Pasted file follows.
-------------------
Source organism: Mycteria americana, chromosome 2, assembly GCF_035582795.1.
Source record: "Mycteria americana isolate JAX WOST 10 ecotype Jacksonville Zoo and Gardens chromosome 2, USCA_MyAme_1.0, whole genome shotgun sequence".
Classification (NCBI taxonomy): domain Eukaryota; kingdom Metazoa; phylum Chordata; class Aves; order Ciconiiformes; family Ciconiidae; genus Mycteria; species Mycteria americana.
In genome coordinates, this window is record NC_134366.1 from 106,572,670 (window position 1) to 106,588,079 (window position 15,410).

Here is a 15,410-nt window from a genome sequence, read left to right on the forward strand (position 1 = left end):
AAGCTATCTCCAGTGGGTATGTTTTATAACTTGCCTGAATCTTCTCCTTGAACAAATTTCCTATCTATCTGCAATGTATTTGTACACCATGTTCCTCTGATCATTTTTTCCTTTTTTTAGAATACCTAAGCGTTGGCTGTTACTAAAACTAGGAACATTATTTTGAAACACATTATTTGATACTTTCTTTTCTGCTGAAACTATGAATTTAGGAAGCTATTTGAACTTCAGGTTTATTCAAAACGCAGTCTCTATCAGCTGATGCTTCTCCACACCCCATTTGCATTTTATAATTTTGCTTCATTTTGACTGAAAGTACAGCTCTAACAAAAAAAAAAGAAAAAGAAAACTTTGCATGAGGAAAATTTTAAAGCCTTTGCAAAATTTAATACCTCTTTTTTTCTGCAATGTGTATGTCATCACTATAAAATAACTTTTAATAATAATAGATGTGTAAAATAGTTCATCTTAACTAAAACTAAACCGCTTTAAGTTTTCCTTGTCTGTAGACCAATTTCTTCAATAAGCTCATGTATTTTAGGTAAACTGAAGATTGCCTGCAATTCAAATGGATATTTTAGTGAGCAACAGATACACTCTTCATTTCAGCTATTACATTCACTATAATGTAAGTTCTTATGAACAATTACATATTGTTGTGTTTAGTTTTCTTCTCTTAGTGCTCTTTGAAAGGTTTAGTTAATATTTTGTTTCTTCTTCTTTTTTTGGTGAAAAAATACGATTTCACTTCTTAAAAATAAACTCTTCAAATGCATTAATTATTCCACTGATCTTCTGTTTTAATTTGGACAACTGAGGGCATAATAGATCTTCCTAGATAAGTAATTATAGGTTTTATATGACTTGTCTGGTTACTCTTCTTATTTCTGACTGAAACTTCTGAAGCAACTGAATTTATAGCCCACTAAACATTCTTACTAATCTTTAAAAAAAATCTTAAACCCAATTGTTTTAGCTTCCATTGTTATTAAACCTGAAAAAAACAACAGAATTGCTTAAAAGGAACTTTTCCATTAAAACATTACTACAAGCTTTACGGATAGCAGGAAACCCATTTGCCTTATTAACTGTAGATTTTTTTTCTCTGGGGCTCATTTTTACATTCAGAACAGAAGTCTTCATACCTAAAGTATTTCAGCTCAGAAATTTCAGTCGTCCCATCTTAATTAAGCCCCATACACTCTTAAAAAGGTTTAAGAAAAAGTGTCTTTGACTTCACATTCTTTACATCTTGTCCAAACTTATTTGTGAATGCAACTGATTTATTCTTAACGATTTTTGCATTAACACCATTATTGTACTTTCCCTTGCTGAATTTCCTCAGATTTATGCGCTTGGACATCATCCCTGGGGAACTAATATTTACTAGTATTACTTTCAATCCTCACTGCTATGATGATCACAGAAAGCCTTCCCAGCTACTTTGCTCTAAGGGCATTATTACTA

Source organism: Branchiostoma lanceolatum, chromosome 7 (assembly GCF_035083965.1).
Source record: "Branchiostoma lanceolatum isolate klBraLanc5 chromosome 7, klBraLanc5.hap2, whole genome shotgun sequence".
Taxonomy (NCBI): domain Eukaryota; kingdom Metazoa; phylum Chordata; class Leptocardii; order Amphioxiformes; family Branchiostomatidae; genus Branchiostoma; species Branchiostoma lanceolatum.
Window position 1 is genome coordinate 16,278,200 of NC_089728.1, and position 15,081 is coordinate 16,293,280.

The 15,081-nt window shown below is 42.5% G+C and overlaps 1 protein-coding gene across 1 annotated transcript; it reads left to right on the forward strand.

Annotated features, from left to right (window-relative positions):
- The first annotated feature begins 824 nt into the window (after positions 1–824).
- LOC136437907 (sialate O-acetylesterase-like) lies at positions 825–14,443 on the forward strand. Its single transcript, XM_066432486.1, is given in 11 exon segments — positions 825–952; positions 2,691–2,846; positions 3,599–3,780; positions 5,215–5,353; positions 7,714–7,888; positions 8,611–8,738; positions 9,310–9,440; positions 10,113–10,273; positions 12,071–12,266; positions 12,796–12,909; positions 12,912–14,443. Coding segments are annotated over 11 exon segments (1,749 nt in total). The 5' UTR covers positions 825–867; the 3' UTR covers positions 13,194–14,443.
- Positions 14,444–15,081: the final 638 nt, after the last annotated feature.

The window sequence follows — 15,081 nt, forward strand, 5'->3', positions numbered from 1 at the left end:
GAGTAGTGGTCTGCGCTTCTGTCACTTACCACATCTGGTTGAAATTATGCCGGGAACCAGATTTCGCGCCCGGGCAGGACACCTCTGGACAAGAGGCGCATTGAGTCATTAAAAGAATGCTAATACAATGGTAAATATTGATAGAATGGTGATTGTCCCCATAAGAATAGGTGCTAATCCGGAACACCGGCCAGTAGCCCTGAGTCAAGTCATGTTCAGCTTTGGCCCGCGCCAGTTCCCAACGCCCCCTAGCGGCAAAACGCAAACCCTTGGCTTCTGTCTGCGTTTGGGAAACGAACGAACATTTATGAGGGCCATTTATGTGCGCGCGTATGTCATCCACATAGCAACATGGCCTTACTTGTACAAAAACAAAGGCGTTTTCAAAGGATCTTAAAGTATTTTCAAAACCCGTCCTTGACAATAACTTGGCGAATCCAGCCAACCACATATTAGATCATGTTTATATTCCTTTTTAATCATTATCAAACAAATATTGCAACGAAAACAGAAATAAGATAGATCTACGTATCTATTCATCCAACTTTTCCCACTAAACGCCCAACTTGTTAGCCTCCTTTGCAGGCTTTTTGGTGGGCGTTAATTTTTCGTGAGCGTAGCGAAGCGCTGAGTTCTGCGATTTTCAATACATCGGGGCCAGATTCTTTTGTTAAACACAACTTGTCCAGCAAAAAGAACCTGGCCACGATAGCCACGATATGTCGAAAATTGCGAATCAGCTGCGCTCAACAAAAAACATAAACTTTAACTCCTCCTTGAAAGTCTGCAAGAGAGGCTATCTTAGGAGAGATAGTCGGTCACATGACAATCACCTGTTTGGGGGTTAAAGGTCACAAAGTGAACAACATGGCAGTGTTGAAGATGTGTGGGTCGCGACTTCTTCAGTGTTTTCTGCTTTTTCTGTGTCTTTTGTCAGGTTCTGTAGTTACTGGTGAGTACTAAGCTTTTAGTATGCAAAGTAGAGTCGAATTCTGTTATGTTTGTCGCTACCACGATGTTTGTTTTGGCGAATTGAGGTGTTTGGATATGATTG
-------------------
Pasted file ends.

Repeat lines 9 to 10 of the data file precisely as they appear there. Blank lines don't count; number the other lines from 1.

Taxonomy (NCBI): domain Eukaryota; kingdom Metazoa; phylum Chordata; class Leptocardii; order Amphioxiformes; family Branchiostomatidae; genus Branchiostoma; species Branchiostoma lanceolatum.
Window position 1 is genome coordinate 16,278,200 of NC_089728.1, and position 15,081 is coordinate 16,293,280.